I'm gearing up to dive back into the Wheel of Time next month. To those of you who only check the blog for WoT news, I appreciate your patience with me. I do try to incorporate things into the blog directed at you. I'm sorry there isn't more of it. This is partially because of the strict nondisclosure agreement I'm under. I fear saying much of anything because of how good the WoT community is at pulling meaning out of casual statements. And they're right a shocking amount of the time. So I've held myself back. That, unfortunately, means I often end up posting things like this:
"Gearing up to write the next WoT section; emailing Mr. Jordan's assistants about clarifications on some issues. Can't say which ones. Sorry."
That was posted to my Twitter/Facebook earlier today. (And note, if you're starved for posts, know that I do update my Twitter and Facebook pretty much every day. You can read them on my main blog too; check the left-hand sidebar on the blog page.) Anyway, I don't post such vague things to be annoying or teasing. I just feel compelled by Mr. Jordan and Harriet's wishes to restrain myself. If I tell you what I'm asking about, you'll be able to guess what I'm working on—and from that can guess what is in the second book, and from there guess the contents of the first book. Perhaps I'm too paranoid. But once the first book is out and you all know its contents, I'll let myself be more open about what is in the second book in posts and tweets.
Recently, I've found myself thinking a lot about the years when I was simply another Wheel of Time fan. This is likely due to the coming release of THE GATHERING STORM, which will be the first WoT book that I don't get to experience with the rest of the world as it is released. That puts me in a strange position.
Actually, a lot of things about this project put me in a strange position. I've become the most direct face of the Wheel of Time, with my blogging and appearances. Because of that I find myself (by design) being an advocate for the series, rather than a commentator on the series. There's a distinction there. It's no longer my place, for instance, to offer criticism on the cover art. Perhaps some would call it two-faced of me to avoid discussion of things in the series that perhaps deserve criticism; I just feel that it is my job to stand in Mr. Jordan's place, as best I can, and be respectful of his memory and the responsibility I've been given.
Still, despite this, I do find myself remembering the days when I was just a fan. I went through all of the typical WoT fandom emotions. There were times when I tore through the books, rereading them voraciously, loving every page. And yes—though I don't now talk about it often—there were times when I was annoyed with the WoT. The speed at which the series was released, the quirks of Mr. Jordan's language, the times he focused on a side character I didn't want to read about.
There would be times when I would reread through all the books—taking months and months—in order to read a new volume that just came out. And then the next one would take just long enough to come out that I'd have forgotten the details of the books. I'd feel mentally fatigued and think, "What do I do? Do I spend all of that time reading again, or do I try to read the new one without a refresher on who is who, and perhaps lose some important threads?" During those times, I would think, "Why am I subjecting myself to this? This series is overhyped."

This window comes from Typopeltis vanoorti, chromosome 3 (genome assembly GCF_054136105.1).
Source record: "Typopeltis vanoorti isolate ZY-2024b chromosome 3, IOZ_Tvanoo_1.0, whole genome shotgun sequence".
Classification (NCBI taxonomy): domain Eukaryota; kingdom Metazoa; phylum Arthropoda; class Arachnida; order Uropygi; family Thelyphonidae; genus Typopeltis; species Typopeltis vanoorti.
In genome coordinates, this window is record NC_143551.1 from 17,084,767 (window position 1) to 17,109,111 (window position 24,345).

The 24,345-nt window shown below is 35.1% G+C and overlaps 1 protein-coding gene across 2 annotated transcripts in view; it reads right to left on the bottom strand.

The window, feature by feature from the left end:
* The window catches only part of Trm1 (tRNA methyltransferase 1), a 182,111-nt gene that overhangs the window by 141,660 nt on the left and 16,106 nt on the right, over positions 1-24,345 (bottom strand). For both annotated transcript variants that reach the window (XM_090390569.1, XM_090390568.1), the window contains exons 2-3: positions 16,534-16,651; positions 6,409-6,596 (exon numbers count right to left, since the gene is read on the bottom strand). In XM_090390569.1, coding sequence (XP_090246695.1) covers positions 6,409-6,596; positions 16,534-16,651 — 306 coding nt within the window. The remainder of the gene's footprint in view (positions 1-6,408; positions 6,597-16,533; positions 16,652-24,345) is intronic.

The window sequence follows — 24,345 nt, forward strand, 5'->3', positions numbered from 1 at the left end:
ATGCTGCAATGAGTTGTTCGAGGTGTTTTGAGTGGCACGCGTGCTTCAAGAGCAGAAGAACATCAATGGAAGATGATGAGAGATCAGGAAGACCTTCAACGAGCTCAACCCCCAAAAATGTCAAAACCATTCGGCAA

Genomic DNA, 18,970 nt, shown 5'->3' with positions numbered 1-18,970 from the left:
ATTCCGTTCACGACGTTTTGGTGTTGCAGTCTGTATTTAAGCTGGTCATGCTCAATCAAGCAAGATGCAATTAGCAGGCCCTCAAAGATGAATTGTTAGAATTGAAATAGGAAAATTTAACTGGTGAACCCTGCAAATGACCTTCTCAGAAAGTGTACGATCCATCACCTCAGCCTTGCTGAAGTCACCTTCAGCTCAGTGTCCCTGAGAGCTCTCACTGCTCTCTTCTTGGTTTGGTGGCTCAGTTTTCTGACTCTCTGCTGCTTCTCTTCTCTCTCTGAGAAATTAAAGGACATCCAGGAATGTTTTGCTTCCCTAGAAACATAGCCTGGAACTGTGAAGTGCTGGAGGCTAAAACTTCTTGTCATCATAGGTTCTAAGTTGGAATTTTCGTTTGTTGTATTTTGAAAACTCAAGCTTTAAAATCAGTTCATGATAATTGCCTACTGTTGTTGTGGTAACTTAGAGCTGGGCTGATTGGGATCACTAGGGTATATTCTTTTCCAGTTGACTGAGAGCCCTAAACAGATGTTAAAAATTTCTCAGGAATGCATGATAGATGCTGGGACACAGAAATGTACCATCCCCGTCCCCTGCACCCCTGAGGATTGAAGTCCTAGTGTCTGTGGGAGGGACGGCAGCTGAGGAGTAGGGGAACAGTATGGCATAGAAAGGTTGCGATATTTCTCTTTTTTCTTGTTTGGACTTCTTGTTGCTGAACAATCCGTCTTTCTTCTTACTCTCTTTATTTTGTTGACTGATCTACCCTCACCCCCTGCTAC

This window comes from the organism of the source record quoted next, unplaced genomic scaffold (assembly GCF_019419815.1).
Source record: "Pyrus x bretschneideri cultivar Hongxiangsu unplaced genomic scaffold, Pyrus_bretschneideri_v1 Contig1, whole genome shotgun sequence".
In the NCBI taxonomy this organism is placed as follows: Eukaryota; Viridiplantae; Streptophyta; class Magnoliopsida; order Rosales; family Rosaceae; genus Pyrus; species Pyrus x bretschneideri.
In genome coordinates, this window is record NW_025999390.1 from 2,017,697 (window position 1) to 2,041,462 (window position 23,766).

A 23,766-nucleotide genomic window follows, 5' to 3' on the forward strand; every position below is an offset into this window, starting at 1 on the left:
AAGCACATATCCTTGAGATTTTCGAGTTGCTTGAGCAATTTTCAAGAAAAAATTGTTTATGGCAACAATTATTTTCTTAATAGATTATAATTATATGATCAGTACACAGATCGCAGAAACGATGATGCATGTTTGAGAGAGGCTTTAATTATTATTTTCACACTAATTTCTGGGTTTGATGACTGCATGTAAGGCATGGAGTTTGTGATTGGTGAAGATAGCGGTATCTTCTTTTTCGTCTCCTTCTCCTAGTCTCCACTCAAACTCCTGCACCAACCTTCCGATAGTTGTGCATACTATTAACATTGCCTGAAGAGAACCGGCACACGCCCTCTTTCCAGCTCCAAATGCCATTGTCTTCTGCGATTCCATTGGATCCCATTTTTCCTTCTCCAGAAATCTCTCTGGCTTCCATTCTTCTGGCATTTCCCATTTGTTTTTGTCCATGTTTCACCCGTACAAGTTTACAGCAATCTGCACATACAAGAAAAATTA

And then I'd read the books and remember what I'd forgotten. Not just the names and plot threads; the love and the thrill of a purely majestic epic fantasy.
The Wheel of Time is one of the few series I read a lot when I was younger that made the transition to adulthood with me. Other authors—good authors—weren't able to write for both the youthful Brandon and the adult Brandon. But Jordan could do it. There is something very special about these books. I think you'll find it again when you dig back into the Wheel of Time for what is happening in October, whether you decide to read the entire series (I suggest at least reading KNIFE OF DREAMS again) or just grab THE GATHERING STORM.
Still, I guess I'm posting about this to say, "I understand. I don't feel it's right for me to agree with you most of the time when you complain. But I do understand. I've been there." I understand that some are annoyed at there being three books instead of one, I understand that some are excited about getting three books, and I understand that most of you probably feel both annoyed and excited at the same time. (This series does that to people.) I understand what it's like to defend the Wheel of Time vigorously to friends, but then find yourself saying, "I think I'll wait to read the rest of them until the thing is finally done" to other friends later in the week. I've been there. I have a friend who—each time Mr. Jordan's name was mentioned—used to raise his fist to the sky and curse. Partially in jest, partially to express his fascination and frustration at the same time. I empathized with him a lot.
But I've read the ending now. It works. It fits. A journey like this one hinges a lot on the destination. And that destination turned out to be everything I wanted it to be.
Some of you haven't ever felt these feelings; you've loved the WoT the entire time, and haven't felt a bit of frustration. Some of you have only recently discovered the series, and wonder what the fuss and frustration is about in those of us who have been reading for nearly twenty years now. To you who are like I was, I just say this. Give yourself a chance to discover the books again, and you'll remember what this is all about.